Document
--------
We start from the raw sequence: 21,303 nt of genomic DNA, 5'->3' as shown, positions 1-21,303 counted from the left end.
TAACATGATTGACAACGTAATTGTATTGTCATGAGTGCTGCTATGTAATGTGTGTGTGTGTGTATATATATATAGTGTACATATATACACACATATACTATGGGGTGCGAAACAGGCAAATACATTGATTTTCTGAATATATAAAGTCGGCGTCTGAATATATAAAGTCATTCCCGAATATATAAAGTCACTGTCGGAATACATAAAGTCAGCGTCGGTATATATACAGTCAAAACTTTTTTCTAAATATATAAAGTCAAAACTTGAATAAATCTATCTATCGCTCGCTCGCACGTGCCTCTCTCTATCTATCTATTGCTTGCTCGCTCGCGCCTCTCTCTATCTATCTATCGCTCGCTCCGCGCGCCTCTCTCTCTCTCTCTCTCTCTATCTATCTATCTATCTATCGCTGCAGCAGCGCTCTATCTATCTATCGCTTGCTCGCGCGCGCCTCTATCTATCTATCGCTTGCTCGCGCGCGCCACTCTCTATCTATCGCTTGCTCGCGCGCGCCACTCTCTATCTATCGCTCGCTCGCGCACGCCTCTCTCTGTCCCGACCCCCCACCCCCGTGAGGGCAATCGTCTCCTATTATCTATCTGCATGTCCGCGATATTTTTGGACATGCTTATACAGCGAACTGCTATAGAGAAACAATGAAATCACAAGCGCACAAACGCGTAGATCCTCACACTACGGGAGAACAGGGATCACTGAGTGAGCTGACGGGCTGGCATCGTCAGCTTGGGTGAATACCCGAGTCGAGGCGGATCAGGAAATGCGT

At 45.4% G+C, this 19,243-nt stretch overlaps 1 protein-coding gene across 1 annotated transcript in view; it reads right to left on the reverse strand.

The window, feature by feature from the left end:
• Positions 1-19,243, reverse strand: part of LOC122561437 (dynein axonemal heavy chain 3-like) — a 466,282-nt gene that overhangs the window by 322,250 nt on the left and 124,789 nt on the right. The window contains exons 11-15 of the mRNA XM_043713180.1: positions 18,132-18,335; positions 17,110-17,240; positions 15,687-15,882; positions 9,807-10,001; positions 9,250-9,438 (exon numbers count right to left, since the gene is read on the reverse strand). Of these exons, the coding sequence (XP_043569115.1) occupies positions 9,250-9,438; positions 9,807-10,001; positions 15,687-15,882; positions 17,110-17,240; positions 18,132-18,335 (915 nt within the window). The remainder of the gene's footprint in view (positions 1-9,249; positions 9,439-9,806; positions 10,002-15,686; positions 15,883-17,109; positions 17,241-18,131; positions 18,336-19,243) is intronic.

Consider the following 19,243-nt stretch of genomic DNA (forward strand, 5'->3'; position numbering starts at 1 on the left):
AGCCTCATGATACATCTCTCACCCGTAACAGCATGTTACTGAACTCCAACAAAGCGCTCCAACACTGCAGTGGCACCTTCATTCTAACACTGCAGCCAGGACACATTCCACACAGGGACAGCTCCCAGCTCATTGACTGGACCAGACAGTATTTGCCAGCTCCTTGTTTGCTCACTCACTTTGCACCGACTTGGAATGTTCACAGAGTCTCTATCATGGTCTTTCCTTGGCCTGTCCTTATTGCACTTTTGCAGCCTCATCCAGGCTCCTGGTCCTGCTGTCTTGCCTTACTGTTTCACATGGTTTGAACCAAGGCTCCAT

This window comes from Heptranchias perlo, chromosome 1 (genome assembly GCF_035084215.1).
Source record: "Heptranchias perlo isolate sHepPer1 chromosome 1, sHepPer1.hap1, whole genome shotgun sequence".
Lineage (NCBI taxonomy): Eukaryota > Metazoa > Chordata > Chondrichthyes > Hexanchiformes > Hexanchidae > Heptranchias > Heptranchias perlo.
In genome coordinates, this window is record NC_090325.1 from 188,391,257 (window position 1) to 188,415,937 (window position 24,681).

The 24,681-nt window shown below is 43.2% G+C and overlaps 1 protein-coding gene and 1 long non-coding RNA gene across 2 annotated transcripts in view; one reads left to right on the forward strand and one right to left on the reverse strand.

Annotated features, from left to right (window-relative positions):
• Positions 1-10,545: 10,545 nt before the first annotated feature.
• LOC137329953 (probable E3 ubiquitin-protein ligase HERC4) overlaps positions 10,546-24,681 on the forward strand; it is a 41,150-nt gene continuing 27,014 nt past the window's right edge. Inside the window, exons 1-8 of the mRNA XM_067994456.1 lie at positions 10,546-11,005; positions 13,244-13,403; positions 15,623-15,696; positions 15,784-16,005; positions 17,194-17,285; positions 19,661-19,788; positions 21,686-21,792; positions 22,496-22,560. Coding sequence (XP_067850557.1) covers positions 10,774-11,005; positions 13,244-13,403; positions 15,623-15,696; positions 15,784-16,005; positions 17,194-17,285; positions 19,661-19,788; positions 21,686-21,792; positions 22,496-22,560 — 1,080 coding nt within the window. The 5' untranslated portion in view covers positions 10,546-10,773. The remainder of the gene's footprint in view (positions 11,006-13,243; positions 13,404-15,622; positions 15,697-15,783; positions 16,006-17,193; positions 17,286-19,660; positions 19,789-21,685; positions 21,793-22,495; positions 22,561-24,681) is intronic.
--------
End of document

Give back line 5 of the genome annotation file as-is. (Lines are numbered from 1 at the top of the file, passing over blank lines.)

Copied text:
• Positions 1-19,243, reverse strand: part of LOC122561437 (dynein axonemal heavy chain 3-like) — a 466,282-nt gene that overhangs the window by 322,250 nt on the left and 124,789 nt on the right. The window contains exons 11-15 of the mRNA XM_043713180.1: positions 18,132-18,335; positions 17,110-17,240; positions 15,687-15,882; positions 9,807-10,001; positions 9,250-9,438 (exon numbers count right to left, since the gene is read on the reverse strand). Of these exons, the coding sequence (XP_043569115.1) occupies positions 9,250-9,438; positions 9,807-10,001; positions 15,687-15,882; positions 17,110-17,240; positions 18,132-18,335 (915 nt within the window). The remainder of the gene's footprint in view (positions 1-9,249; positions 9,439-9,806; positions 10,002-15,686; positions 15,883-17,109; positions 17,241-18,131; positions 18,336-19,243) is intronic.